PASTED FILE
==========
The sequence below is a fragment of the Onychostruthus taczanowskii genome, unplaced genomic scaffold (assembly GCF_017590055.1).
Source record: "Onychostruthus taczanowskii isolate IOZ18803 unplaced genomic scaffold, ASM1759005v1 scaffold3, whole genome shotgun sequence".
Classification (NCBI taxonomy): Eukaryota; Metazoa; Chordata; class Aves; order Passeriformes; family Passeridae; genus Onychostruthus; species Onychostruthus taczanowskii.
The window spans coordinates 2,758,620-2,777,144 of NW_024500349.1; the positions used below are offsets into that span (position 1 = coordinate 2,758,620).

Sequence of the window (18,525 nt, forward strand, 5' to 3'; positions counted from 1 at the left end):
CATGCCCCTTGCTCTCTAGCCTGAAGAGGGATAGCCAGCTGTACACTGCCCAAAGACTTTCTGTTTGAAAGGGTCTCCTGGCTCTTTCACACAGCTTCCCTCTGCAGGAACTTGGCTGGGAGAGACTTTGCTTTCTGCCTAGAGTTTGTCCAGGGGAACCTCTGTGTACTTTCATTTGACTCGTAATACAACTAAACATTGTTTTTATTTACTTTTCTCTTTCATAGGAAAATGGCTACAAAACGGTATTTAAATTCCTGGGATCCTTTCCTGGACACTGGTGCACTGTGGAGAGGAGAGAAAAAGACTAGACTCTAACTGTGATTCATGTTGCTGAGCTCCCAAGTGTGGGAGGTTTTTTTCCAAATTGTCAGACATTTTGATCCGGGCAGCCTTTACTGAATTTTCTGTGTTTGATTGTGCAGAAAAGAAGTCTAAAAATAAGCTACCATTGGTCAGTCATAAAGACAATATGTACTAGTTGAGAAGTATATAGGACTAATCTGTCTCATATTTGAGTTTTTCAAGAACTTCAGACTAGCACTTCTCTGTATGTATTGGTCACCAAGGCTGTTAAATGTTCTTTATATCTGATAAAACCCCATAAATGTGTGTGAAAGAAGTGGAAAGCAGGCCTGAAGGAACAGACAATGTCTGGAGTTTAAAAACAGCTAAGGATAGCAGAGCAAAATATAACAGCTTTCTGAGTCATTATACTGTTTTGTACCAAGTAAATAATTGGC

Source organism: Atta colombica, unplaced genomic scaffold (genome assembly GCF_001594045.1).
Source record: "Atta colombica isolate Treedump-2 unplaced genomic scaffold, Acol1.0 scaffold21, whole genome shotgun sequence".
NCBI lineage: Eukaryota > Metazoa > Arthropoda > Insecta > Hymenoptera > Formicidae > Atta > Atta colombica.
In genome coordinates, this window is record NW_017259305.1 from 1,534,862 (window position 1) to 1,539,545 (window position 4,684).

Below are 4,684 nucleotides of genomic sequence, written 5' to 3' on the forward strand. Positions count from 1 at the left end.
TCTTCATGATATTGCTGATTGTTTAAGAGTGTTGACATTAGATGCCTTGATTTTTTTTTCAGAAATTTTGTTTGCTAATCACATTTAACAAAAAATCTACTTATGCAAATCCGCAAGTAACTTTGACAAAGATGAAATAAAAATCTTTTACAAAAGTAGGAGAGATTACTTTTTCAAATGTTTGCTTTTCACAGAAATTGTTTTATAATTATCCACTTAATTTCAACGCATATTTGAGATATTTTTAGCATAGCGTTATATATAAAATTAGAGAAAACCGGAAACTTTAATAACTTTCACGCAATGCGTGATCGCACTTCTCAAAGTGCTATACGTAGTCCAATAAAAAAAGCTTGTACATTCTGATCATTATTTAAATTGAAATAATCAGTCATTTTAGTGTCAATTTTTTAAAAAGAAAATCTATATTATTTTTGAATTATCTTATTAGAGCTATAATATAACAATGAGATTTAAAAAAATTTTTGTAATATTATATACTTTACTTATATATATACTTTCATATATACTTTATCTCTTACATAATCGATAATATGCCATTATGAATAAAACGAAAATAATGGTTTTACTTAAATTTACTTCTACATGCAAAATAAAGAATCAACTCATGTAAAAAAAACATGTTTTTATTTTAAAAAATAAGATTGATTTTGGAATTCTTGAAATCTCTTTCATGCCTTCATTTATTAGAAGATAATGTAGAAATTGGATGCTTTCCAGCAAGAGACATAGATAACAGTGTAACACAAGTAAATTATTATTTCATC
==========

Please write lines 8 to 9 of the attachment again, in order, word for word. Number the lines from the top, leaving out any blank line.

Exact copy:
Source record: "Atta colombica isolate Treedump-2 unplaced genomic scaffold, Acol1.0 scaffold21, whole genome shotgun sequence".
NCBI lineage: Eukaryota > Metazoa > Arthropoda > Insecta > Hymenoptera > Formicidae > Atta > Atta colombica.